Slowhand Lays Down His Slick Side Again
With his first new album of original material since 1989, Eric Clapton turns away from both the tradition of 1994’s blues collection “From the Cradle” and the simplicity of 1992’s celebrated “Unplugged,” taking a more modern approach that recalls his ‘80s experiments with producer Phil Collins.
Clapton and co-producer Simon Climie layer his polished vocals and smooth slide guitar with slick hip-hop beats, soaring background choruses and loads of gratuitous strings, giving this collection the feel of contemporary soul-pop. Most of the 14 tracks (all but two written or co-written by Clapton) lament lost love, but the songwriting rarely rises above cliche--a flaw no amount of production can hide.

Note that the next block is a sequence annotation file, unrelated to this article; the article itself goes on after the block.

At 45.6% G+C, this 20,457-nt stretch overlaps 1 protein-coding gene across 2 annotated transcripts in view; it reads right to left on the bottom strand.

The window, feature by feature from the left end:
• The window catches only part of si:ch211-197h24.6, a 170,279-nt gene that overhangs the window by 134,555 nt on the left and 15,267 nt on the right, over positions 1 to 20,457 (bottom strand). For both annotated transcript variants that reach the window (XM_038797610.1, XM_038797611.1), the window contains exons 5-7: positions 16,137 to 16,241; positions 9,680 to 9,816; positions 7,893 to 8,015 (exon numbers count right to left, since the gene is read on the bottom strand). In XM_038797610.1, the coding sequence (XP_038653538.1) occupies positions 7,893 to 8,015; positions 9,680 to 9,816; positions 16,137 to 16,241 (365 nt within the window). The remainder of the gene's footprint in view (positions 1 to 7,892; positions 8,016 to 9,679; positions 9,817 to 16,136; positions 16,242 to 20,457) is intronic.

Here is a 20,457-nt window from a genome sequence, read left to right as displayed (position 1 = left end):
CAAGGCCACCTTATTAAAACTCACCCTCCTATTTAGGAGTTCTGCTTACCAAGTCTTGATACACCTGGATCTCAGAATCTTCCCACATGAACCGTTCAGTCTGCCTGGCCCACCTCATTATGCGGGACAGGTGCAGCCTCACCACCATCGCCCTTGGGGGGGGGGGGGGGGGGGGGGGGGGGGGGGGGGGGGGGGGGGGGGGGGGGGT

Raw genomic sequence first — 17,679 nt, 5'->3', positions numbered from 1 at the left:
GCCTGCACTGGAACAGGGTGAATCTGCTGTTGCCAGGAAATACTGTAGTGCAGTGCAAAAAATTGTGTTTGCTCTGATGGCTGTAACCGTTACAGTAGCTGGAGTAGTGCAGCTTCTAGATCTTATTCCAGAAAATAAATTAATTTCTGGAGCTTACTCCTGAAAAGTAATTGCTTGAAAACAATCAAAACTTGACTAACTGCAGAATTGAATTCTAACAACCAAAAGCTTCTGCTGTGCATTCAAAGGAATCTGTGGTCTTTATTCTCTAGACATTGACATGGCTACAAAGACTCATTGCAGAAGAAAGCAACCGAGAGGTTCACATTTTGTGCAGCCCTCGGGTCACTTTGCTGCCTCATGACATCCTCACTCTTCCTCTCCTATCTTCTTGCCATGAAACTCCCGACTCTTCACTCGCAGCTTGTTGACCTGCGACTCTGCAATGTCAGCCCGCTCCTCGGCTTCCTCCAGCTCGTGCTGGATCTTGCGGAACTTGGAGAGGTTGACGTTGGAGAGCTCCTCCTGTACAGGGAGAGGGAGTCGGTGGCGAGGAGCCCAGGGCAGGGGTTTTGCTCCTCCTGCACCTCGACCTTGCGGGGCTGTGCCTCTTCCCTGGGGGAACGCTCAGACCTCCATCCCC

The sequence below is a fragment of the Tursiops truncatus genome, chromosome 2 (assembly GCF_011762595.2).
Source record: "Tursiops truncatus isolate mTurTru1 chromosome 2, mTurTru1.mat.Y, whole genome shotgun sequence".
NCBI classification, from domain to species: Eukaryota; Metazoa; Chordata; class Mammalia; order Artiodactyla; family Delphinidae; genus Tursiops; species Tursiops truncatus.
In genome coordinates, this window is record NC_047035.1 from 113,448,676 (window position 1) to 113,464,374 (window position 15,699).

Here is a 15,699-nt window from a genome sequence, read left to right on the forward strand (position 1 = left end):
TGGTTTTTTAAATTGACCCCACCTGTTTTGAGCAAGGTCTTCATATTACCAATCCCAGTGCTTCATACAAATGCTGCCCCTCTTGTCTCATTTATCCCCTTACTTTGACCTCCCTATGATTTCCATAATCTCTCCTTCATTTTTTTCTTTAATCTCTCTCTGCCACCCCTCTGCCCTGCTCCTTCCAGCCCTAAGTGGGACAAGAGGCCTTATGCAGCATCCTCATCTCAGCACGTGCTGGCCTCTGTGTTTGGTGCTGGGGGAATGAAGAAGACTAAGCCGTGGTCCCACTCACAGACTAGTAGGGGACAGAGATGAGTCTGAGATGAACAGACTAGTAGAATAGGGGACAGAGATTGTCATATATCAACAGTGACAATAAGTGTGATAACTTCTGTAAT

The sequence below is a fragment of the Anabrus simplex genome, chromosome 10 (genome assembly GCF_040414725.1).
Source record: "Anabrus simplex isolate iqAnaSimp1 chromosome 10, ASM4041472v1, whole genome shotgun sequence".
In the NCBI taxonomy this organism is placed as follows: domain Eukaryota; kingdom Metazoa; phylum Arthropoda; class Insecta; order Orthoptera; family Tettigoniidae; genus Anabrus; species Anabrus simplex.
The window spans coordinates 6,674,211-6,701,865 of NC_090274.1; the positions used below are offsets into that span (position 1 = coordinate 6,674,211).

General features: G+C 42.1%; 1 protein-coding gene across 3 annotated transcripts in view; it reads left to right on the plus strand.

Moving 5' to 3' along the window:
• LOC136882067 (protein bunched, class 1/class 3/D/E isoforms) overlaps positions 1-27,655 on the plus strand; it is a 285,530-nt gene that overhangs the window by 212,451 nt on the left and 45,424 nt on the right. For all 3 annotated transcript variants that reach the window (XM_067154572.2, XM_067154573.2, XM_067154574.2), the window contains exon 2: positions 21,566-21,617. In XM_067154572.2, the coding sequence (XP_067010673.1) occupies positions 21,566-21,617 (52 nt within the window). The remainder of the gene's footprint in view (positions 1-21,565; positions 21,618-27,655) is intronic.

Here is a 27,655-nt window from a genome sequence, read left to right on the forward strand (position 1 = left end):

Still, the handful of more thoughtful numbers, such as “My Father’s Eyes,” Clapton’s rumination on maturity, hold their own against the wall of sound. While his guitar playing is kept on its usual leash here, he lets loose occasional bursts of staccato blues licks, as on the funky “She’s Gone,” which musters up some sass to offset all the heartbreak. Would that there were a bit more such attitude, and fewer schmaltzy ballads like the wince-inducing “Needs His Woman.”
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